Jennifer Stevens, International Living Executive Editor, joins Yahoo Finance Live to break down the top countries Americans are retiring in.
AKIKO FUJITA: International Living is out with its new global retirement index, the best places to retire around the world. Topping the list this year, Costa Rica and Panama.
Let's bring in Jennifer Stevens. She's executive editor of International Living. Jennifer, I have to say, I saw this list. I was a little surprised at some of the top-five spots that you highlighted. Walk me through the metrics you used in terms of what actually made this the top place to retire.
JENNIFER STEVENS: Right. So we've been doing this for 30 years. We take the top 25 countries, and we compare and contrast them based on 10 categories that include things like governance, cost of living, housing, health care, that sort of thing, right? So we're examining and comparing countries across the kinds of issues that you would have if you were considering retiring someplace. What's important to you as a retiree? And we kind of lay out the data for all those different countries and come up with our list, as you show here, of the best places to retire.
ZACK GUZMAN: And on that front, I mean, it seems like if you are a retiree, health care would loom pretty large in choosing a spot here as well. I went to Portugal. Portugal's a great spot. I'm not surprised to see that on the list. That was the last trip I took prepandemic. But when you look at health care, maybe you break through the 1 through 10 here on what that looks like.
JENNIFER STEVENS: Yeah, no, health care absolutely, especially for retirees. You know, that's an issue that's of top importance to them. And I think with this pandemic, it's on most people's minds this year.
The countries that we list at the top are places where you can access good health care and at an affordable price, typically much less than you would pay for health care in the United States. A lot of these places-- several people have asked me over the last few days sort of how has the pandemic affected the results this year? And we considered government pandemic responses in our governance category.
But as far as health care is concerned, you know, in the places that we recommend, you really can access good-- what we would consider sort of US quality or even higher health care at a price that is typically half or less what you pay at home.
AKIKO FUJITA: When you talk about the cost of living, certainly you can see that the top five here-- we're talking about Costa Rica, Panama, Mexico, Colombia, Portugal. But also if you look at a place like Malta or even Vietnam, I'm curious how much stability in terms of the government comes into play as well. And to your point about the shifts that we saw during COVID, what are some of the countries that sort of fell out of favor for retirees this year?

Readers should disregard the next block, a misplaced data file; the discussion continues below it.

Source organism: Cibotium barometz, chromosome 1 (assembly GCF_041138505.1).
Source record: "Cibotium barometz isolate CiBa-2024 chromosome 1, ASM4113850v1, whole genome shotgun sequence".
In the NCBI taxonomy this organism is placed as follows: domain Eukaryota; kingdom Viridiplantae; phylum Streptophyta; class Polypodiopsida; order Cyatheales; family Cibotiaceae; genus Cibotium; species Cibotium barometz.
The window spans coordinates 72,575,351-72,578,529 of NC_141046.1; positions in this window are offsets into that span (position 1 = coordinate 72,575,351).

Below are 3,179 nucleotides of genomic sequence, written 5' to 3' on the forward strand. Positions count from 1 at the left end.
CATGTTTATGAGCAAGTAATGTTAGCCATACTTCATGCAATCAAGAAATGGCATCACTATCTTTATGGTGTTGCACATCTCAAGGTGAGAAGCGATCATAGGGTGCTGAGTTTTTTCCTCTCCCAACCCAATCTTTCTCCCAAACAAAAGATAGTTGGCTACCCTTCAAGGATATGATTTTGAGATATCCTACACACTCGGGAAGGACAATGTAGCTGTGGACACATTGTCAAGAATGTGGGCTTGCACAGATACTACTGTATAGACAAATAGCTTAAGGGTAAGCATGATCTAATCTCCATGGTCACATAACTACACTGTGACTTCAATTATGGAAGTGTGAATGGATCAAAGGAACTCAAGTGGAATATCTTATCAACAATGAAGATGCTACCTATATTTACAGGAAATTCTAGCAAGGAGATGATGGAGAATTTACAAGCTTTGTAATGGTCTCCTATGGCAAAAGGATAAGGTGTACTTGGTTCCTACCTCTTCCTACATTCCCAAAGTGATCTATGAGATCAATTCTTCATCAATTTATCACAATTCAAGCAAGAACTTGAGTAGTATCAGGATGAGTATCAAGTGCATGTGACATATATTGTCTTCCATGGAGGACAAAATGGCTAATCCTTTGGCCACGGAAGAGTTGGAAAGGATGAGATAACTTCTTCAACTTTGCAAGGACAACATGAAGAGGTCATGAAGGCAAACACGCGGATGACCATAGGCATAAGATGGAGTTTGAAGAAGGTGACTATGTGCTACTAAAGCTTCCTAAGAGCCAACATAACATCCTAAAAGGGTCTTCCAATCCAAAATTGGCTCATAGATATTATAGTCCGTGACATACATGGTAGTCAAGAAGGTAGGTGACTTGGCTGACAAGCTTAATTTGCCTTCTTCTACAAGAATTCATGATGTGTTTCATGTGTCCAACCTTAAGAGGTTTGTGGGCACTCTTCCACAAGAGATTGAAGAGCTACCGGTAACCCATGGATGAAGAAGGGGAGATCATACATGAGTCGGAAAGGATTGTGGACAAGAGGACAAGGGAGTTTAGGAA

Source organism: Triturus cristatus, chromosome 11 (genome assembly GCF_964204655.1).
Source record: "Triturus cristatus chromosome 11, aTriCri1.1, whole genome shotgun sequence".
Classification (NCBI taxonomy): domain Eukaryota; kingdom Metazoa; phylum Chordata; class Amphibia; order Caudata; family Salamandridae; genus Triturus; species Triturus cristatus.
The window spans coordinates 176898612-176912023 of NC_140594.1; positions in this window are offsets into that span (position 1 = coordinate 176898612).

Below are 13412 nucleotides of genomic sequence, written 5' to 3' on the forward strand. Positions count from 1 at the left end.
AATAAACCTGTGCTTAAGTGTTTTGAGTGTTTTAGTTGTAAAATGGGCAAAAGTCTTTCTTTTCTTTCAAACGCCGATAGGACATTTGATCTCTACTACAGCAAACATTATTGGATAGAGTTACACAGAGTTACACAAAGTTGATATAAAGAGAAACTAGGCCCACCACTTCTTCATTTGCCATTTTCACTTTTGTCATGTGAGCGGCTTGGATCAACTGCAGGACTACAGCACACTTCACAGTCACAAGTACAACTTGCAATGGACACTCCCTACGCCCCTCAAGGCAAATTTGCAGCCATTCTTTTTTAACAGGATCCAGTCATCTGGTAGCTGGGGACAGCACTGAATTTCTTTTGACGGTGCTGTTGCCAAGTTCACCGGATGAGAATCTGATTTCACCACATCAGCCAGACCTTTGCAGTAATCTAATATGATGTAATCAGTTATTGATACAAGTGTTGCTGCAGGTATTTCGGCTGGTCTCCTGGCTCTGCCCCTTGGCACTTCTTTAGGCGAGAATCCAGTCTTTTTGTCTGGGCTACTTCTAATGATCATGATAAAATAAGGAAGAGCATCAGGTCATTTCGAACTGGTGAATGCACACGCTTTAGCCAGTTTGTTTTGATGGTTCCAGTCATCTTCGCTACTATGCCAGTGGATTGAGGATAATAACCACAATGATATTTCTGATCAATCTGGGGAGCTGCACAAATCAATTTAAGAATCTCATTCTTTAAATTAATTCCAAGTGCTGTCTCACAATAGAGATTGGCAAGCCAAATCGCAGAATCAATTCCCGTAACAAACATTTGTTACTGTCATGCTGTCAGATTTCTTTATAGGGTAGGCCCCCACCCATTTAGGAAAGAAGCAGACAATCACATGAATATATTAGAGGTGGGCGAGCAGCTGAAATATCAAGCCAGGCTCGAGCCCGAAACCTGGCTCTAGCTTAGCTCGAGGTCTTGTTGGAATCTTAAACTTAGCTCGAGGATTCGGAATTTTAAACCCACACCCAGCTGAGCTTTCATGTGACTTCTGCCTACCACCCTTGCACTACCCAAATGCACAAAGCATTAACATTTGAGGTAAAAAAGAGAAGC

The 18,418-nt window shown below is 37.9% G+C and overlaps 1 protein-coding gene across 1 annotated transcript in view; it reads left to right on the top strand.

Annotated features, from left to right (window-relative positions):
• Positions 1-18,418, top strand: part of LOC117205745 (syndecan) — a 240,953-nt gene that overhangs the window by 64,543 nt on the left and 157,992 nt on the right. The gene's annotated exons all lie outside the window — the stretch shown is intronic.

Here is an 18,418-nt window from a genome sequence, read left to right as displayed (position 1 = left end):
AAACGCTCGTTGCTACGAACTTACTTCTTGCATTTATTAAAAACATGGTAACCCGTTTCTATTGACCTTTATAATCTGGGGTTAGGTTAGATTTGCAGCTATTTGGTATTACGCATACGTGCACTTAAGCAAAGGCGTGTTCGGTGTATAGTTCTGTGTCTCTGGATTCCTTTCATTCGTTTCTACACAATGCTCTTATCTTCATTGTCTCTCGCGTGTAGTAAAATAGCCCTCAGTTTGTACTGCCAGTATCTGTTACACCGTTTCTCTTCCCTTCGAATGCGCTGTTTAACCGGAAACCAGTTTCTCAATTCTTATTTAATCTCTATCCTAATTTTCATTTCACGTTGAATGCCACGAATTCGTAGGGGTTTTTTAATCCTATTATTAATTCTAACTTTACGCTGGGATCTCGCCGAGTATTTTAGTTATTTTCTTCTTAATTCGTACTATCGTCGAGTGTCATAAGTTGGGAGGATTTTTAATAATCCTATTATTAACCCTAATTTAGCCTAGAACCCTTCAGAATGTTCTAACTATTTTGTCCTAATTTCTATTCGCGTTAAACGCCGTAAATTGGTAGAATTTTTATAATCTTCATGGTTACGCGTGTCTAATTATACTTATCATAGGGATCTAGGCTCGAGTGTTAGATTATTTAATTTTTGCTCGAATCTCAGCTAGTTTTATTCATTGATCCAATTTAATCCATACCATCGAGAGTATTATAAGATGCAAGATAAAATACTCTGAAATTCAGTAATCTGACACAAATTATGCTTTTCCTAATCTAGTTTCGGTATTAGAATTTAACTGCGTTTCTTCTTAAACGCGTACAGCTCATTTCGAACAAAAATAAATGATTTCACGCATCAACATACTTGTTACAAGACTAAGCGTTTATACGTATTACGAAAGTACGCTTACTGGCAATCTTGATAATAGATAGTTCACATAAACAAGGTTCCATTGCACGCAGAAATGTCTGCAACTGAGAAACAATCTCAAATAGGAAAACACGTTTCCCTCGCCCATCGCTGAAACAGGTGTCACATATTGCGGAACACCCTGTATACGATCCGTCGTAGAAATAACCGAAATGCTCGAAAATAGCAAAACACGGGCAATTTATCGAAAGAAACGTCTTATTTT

JENNIFER STEVENS: Yeah, so we definitely try to take what is essentially long-term viability when we're looking at these places. You know, every place is going to have some political ups and downs-- look at the United States, right-- over the course of a year or longer. But we try to kind of take the long view. Where are the places that are going to work for someone over-- because you don't retire for just six months. You retire, you know, over many years.
And so two, for example, that are at the bottom of the list this year, still countries worth watching, but like Nicaragua and Bolivia, for example. They are places that have seen just sort of political instability at the moment. We don't think that's necessarily going to be forever, but it certainly is right now. Ex-pats on the ground in those places typically stay out of the politics and are saying, you know, our lives are fine here. We're not feeling any pressure or anything. But it's not a place we would necessarily send people tomorrow.
So we do watch that as best we can, but I would say that we are still trying, as I said, to take kind of the longer view. What places make the most sense over the arc of a retirement?
ZACK GUZMAN: Yeah, and Jennifer, real quick before we let you go, I mean, obviously we're looking at the list here for 2021, but how do these countries compare maybe to years past? Are there new entrants here or maybe surprises that jumped out to you relative to prior rankings?
JENNIFER STEVENS: Yeah, you know, Malta moved up. Malta is in Europe, obviously. It's English speaking, which makes it an easy place to spend time.
Also Uruguay-- Uruguay came up. One question we asked-- we kind of did this separately from the rest of the index-- was to say if you just wanted to leave, if you just wanted to find a place that was sort of a bolthole, a place that you could go and that was stable, it was relatively quiet, and you felt like it might not be the cheapest place to go but you would be safe there if there were ever another pandemic-- which, you know, there probably will be. So Uruguay is the place that comes up number one for that. It's our kind of number one bolthole spot.
You can't live as cheaply as you could in, say, a place like Costa Rica where a couple could live comfortably for anywhere from 2 to 25-- $2,000 to $2,500 a month. Uruguay, you'd be looking at more like $3,000, but it's a place that is kind of a rising star, I would say.
ZACK GUZMAN: Yeah, very interesting to think about all the opportunities here, and people just desperate to travel once we can once again. But appreciate you coming on here. Jennifer Stevens, International Living executive editor, thanks again for bringing us that.